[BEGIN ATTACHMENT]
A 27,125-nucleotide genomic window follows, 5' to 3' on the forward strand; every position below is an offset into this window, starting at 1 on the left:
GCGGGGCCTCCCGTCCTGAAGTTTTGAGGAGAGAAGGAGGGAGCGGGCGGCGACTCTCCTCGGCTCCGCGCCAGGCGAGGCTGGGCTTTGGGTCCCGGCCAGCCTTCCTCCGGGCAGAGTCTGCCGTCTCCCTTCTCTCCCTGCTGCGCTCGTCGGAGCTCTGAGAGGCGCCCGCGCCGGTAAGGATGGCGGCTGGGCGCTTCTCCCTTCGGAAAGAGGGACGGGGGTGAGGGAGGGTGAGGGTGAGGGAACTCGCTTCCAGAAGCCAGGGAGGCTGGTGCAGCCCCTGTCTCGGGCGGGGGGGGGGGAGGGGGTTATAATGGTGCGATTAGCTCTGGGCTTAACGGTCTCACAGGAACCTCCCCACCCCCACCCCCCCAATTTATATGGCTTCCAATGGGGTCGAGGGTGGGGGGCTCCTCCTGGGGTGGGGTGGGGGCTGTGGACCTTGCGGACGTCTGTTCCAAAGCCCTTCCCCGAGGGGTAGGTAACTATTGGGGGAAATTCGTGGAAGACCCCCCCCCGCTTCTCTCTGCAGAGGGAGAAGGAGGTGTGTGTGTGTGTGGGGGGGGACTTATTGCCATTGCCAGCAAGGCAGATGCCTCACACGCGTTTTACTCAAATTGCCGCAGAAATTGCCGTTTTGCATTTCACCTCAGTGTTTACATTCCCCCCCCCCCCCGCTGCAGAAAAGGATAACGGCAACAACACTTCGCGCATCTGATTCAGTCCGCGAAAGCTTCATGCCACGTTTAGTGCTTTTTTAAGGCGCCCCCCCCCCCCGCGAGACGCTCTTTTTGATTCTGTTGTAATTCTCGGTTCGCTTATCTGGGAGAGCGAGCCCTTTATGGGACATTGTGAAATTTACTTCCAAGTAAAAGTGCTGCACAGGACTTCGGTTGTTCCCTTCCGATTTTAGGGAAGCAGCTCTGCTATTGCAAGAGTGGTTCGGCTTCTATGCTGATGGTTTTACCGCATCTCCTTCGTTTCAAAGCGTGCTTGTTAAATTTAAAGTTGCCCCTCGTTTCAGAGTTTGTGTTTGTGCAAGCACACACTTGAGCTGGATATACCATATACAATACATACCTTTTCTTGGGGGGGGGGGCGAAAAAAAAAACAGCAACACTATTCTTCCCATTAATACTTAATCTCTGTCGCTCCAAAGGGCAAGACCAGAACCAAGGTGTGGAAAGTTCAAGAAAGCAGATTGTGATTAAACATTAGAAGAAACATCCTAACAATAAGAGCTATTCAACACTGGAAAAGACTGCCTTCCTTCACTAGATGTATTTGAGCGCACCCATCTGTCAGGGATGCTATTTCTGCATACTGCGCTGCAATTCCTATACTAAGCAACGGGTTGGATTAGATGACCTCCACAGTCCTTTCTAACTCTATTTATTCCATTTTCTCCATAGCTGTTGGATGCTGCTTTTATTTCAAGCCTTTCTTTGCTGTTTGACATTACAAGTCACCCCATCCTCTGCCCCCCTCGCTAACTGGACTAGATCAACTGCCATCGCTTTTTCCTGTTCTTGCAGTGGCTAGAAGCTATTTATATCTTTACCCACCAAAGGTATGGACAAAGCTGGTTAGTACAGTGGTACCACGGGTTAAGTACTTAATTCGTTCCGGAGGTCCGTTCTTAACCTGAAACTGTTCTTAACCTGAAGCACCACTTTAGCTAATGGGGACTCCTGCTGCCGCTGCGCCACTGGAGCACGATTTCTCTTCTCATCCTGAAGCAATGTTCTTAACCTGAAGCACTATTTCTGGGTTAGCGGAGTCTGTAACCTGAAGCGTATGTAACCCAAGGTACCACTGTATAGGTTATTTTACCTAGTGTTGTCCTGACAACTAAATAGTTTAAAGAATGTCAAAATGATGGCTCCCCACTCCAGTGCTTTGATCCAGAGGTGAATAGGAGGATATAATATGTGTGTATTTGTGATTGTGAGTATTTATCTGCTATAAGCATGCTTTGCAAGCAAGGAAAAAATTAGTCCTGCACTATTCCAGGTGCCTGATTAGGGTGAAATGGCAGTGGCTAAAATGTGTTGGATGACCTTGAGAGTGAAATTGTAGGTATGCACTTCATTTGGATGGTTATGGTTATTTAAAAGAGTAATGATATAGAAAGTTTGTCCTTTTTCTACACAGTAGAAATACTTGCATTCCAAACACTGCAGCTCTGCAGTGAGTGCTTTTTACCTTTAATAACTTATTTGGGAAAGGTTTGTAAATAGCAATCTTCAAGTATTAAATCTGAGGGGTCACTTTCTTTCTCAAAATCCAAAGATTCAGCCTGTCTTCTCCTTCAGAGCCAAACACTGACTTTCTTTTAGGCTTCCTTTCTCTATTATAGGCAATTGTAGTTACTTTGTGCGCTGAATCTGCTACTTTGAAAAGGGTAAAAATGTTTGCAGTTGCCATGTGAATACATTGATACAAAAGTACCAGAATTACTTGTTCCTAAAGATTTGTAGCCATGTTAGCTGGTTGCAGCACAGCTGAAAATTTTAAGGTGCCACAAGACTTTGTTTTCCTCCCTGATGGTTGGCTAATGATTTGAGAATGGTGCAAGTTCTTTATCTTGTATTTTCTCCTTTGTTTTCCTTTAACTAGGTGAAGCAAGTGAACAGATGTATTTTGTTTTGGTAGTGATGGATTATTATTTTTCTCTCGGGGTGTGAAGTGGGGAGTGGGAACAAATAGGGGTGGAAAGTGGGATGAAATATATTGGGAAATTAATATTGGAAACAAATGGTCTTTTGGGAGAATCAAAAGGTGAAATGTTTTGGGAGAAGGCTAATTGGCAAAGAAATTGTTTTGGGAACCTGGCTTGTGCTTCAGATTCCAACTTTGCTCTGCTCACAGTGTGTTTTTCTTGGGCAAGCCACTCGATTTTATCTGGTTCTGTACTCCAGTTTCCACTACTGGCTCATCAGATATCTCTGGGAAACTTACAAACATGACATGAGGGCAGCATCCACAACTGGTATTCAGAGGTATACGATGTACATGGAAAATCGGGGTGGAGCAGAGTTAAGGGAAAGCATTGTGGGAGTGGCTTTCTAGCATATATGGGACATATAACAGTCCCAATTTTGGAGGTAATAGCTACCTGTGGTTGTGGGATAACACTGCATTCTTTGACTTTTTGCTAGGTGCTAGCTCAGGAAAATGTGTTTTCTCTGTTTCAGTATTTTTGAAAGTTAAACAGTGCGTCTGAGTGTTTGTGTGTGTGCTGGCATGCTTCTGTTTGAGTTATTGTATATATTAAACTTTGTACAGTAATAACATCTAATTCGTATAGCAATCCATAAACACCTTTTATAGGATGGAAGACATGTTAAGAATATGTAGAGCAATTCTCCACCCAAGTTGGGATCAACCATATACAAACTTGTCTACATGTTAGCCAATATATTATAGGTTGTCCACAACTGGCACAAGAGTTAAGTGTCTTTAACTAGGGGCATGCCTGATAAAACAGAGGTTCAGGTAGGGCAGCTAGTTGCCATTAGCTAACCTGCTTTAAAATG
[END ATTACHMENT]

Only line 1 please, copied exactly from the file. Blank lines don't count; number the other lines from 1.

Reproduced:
A 27,125-nucleotide genomic window follows, 5' to 3' on the forward strand; every position below is an offset into this window, starting at 1 on the left: